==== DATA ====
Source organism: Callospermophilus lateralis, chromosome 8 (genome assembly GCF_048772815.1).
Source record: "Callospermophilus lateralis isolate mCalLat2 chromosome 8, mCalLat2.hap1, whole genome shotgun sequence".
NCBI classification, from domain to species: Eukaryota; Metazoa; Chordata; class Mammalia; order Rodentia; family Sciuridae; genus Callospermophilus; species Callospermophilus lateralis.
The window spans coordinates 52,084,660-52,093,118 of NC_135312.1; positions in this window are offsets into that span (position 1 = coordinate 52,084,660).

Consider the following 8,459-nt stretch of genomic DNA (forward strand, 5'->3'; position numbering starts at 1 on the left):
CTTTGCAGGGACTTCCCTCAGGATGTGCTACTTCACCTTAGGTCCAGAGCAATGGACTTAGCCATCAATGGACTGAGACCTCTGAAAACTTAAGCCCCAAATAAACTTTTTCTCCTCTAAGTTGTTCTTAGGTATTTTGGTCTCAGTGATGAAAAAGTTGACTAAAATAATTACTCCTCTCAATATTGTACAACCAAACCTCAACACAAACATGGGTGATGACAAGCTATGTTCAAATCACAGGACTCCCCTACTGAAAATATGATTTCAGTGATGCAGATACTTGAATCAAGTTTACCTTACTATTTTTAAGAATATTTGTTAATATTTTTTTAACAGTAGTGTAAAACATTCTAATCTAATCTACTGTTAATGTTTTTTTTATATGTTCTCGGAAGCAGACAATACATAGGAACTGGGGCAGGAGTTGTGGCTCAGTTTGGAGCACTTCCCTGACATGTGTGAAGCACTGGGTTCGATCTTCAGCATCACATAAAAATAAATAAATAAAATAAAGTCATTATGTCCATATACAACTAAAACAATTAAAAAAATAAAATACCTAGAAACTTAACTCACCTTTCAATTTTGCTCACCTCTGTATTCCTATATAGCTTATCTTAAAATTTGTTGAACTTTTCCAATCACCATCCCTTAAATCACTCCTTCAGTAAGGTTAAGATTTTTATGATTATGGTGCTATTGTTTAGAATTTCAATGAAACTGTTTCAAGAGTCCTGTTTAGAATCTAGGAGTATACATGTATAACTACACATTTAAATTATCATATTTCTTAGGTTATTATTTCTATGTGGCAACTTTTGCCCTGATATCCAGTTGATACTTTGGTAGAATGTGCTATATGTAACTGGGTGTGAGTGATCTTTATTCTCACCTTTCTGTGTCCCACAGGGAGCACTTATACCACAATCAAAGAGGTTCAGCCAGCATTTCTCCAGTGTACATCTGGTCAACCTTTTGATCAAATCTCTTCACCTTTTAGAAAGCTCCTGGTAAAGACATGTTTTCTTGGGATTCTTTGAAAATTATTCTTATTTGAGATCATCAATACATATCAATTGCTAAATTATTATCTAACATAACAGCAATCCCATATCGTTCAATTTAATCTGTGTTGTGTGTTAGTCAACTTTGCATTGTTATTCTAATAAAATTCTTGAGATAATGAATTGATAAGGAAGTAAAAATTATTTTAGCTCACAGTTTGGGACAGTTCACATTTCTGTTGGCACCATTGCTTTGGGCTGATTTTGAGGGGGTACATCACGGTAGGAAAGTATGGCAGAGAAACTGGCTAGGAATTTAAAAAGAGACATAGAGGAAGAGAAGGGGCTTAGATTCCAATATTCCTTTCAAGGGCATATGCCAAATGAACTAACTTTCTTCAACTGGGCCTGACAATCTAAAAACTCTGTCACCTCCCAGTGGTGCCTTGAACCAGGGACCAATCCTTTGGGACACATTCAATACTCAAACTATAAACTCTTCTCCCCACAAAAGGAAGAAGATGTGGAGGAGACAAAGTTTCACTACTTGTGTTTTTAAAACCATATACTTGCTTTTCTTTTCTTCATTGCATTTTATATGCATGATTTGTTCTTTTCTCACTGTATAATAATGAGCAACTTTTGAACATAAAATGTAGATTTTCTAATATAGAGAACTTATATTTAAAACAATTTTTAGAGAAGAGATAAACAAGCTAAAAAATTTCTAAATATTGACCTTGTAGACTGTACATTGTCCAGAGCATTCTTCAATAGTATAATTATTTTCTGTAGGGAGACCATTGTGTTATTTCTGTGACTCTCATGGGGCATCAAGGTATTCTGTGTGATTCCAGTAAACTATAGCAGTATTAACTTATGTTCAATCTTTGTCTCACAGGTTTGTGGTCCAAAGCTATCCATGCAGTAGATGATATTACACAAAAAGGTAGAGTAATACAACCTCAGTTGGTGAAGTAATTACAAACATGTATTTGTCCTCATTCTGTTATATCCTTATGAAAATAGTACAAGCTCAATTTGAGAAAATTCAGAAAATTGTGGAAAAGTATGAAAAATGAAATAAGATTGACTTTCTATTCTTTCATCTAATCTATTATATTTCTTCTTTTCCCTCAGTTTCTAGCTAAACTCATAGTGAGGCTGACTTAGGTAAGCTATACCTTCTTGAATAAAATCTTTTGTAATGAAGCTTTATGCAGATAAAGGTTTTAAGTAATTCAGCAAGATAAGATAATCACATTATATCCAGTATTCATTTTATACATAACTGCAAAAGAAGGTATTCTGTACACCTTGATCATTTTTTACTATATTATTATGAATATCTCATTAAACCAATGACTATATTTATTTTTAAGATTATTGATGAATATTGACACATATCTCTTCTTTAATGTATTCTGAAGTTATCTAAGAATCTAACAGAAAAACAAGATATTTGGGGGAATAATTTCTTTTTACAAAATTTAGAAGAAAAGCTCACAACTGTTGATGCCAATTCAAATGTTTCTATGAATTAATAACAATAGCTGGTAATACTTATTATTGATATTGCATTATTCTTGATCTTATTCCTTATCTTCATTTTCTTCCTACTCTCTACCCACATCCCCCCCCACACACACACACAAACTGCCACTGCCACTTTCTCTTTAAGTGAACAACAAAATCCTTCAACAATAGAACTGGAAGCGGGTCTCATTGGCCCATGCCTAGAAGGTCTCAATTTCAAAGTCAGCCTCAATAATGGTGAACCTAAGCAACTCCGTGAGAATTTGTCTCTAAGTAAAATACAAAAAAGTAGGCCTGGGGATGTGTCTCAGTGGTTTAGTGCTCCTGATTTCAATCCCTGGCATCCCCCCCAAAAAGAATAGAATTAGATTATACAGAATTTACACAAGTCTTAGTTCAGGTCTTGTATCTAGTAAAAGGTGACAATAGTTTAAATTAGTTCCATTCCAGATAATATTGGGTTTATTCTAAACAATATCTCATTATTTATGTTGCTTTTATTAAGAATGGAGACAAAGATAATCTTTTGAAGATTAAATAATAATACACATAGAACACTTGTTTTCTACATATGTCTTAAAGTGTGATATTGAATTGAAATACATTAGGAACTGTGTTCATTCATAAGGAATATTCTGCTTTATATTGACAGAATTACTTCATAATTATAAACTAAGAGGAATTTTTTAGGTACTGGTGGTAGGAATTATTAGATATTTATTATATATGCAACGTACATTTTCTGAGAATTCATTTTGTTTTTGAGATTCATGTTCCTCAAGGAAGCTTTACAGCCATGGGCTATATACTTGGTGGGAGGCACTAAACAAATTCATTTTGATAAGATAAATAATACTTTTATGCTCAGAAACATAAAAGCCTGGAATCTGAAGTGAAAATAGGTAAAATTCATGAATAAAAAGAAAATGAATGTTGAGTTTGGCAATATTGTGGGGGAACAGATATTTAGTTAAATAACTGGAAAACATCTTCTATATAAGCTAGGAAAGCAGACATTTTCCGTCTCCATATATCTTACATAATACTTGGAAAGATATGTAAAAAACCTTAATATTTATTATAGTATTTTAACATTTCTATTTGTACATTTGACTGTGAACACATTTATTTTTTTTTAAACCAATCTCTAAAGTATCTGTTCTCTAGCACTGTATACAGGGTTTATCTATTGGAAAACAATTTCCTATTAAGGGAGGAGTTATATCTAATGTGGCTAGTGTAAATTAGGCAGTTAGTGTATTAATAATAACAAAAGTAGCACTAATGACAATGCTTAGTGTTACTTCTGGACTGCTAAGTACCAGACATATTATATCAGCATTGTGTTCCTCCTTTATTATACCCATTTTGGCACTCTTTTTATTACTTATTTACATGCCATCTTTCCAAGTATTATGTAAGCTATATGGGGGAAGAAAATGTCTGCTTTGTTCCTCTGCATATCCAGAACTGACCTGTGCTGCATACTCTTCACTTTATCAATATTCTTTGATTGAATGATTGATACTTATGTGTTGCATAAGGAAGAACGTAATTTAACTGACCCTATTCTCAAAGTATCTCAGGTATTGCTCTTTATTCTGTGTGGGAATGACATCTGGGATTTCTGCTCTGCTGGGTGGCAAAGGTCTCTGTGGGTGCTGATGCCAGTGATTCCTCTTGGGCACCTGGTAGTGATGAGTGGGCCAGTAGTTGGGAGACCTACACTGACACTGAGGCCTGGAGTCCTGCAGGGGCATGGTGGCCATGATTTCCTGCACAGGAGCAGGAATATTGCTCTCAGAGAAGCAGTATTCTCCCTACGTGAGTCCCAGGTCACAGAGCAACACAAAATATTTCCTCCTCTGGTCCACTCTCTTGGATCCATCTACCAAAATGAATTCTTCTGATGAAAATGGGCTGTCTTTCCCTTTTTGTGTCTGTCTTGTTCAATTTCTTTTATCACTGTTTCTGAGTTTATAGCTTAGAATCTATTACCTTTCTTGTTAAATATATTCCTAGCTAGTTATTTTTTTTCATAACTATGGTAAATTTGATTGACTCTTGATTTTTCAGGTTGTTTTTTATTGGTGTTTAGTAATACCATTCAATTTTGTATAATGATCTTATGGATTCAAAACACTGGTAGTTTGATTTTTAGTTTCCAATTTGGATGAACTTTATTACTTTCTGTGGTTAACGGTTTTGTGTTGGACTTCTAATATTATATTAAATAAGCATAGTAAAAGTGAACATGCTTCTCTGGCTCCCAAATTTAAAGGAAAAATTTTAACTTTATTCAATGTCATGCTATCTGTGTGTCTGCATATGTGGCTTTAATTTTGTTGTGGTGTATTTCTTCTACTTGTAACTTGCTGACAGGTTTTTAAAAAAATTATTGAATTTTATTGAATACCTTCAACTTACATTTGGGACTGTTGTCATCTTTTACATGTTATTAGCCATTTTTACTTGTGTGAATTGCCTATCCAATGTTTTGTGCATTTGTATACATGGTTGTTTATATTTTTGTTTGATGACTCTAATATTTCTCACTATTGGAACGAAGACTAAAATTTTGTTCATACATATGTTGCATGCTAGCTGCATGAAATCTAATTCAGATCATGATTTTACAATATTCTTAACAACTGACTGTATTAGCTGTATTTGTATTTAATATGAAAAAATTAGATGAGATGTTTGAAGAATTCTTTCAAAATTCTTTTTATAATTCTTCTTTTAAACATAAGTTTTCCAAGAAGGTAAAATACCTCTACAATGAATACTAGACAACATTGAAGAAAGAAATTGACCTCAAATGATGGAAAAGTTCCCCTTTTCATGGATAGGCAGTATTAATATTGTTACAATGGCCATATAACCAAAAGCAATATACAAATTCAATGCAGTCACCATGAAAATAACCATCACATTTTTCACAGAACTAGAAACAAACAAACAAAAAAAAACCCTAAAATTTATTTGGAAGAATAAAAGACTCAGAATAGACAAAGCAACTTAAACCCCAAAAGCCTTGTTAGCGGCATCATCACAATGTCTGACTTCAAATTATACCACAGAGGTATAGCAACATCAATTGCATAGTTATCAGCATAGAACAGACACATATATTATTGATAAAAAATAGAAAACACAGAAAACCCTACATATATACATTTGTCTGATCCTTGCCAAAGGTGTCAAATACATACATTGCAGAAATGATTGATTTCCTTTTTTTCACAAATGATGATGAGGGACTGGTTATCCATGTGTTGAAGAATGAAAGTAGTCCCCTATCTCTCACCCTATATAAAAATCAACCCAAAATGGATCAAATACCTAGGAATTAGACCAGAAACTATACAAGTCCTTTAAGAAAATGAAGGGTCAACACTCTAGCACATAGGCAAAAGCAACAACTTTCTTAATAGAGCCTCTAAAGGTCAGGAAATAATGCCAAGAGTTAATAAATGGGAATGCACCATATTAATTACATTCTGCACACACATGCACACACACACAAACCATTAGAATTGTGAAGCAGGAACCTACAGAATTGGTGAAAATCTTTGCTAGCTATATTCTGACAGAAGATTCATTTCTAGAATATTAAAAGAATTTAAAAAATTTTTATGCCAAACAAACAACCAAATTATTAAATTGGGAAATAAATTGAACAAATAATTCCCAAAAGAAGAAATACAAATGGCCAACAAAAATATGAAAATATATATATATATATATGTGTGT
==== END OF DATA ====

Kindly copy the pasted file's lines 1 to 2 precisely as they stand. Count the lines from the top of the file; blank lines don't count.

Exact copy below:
Source organism: Callospermophilus lateralis, chromosome 8 (genome assembly GCF_048772815.1).
Source record: "Callospermophilus lateralis isolate mCalLat2 chromosome 8, mCalLat2.hap1, whole genome shotgun sequence".